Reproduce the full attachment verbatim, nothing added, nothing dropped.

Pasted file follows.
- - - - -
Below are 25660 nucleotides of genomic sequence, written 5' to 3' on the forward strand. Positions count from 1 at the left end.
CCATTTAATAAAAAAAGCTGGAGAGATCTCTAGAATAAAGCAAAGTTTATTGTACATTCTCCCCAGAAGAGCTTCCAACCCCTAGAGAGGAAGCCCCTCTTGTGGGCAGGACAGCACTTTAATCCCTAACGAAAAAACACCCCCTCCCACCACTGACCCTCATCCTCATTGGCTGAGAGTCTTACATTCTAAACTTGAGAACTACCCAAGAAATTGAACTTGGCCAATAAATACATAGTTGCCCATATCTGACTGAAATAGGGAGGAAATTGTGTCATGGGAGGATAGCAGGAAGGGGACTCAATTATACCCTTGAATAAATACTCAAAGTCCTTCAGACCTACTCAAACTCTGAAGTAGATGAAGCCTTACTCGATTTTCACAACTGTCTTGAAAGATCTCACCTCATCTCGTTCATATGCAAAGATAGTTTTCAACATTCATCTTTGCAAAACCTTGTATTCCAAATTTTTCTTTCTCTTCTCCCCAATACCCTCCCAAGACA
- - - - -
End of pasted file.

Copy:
Below are 25660 nucleotides of genomic sequence, written 5' to 3' on the forward strand. Positions count from 1 at the left end.
CCATTTAATAAAAAAAGCTGGAGAGATCTCTAGAATAAAGCAAAGTTTATTGTACATTCTCCCCAGAAGAGCTTCCAACCCCTAGAGAGGAAGCCCCTCTTGTGGGCAGGACAGCACTTTAATCCCTAACGAAAAAACACCCCCTCCCACCACTGACCCTCATCCTCATTGGCTGAGAGTCTTACATTCTAAACTTGAGAACTACCCAAGAAATTGAACTTGGCCAATAAATACATAGTTGCCCATATCTGACTGAAATAGGGAGGAAATTGTGTCATGGGAGGATAGCAGGAAGGGGACTCAATTATACCCTTGAATAAATACTCAAAGTCCTTCAGACCTACTCAAACTCTGAAGTAGATGAAGCCTTACTCGATTTTCACAACTGTCTTGAAAGATCTCACCTCATCTCGTTCATATGCAAAGATAGTTTTCAACATTCATCTTTGCAAAACCTTGTATTCCAAATTTTTCTTTCTCTTCTCCCCAATACCCTCCCAAGACA